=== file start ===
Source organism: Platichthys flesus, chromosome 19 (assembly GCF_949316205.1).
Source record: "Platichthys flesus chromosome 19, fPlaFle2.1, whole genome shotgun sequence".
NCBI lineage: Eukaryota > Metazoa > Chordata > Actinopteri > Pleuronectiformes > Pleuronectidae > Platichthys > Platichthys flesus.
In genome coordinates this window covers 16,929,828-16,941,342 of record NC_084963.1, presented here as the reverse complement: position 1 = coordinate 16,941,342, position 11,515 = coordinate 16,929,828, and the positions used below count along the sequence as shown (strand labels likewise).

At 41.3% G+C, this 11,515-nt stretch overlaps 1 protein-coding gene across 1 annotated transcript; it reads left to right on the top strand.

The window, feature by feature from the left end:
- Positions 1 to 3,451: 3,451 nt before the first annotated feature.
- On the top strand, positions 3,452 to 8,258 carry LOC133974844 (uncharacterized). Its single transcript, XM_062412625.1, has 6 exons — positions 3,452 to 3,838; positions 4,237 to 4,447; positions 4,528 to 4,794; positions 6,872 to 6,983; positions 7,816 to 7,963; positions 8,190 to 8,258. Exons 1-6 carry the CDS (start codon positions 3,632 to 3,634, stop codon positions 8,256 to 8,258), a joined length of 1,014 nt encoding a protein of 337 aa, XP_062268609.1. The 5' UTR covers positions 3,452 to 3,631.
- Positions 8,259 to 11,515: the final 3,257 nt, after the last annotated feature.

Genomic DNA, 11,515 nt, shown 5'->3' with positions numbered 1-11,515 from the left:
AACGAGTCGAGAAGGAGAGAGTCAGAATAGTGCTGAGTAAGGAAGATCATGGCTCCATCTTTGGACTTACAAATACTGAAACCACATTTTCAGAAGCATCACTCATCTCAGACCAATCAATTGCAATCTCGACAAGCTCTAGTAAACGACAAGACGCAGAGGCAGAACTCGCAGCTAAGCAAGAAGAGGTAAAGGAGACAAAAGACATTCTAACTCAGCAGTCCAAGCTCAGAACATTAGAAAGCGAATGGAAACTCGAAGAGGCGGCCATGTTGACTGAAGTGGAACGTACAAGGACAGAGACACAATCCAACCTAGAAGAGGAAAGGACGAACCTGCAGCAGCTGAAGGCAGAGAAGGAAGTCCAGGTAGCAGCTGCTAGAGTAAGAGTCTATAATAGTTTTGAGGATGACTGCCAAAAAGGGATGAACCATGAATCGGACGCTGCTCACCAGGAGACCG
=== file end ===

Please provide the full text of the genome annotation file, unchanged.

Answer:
Source organism: Platichthys flesus, chromosome 19 (assembly GCF_949316205.1).
Source record: "Platichthys flesus chromosome 19, fPlaFle2.1, whole genome shotgun sequence".
NCBI lineage: Eukaryota > Metazoa > Chordata > Actinopteri > Pleuronectiformes > Pleuronectidae > Platichthys > Platichthys flesus.
In genome coordinates this window covers 16,929,828-16,941,342 of record NC_084963.1, presented here as the reverse complement: position 1 = coordinate 16,941,342, position 11,515 = coordinate 16,929,828, and the positions used below count along the sequence as shown (strand labels likewise).

At 41.3% G+C, this 11,515-nt stretch overlaps 1 protein-coding gene across 1 annotated transcript; it reads left to right on the top strand.

The window, feature by feature from the left end:
- Positions 1 to 3,451: 3,451 nt before the first annotated feature.
- On the top strand, positions 3,452 to 8,258 carry LOC133974844 (uncharacterized). Its single transcript, XM_062412625.1, has 6 exons — positions 3,452 to 3,838; positions 4,237 to 4,447; positions 4,528 to 4,794; positions 6,872 to 6,983; positions 7,816 to 7,963; positions 8,190 to 8,258. Exons 1-6 carry the CDS (start codon positions 3,632 to 3,634, stop codon positions 8,256 to 8,258), a joined length of 1,014 nt encoding a protein of 337 aa, XP_062268609.1. The 5' UTR covers positions 3,452 to 3,631.
- Positions 8,259 to 11,515: the final 3,257 nt, after the last annotated feature.

Genomic DNA, 11,515 nt, shown 5'->3' with positions numbered 1-11,515 from the left:
AACGAGTCGAGAAGGAGAGAGTCAGAATAGTGCTGAGTAAGGAAGATCATGGCTCCATCTTTGGACTTACAAATACTGAAACCACATTTTCAGAAGCATCACTCATCTCAGACCAATCAATTGCAATCTCGACAAGCTCTAGTAAACGACAAGACGCAGAGGCAGAACTCGCAGCTAAGCAAGAAGAGGTAAAGGAGACAAAAGACATTCTAACTCAGCAGTCCAAGCTCAGAACATTAGAAAGCGAATGGAAACTCGAAGAGGCGGCCATGTTGACTGAAGTGGAACGTACAAGGACAGAGACACAATCCAACCTAGAAGAGGAAAGGACGAACCTGCAGCAGCTGAAGGCAGAGAAGGAAGTCCAGGTAGCAGCTGCTAGAGTAAGAGTCTATAATAGTTTTGAGGATGACTGCCAAAAAGGGATGAACCATGAATCGGACGCTGCTCACCAGGAGACCG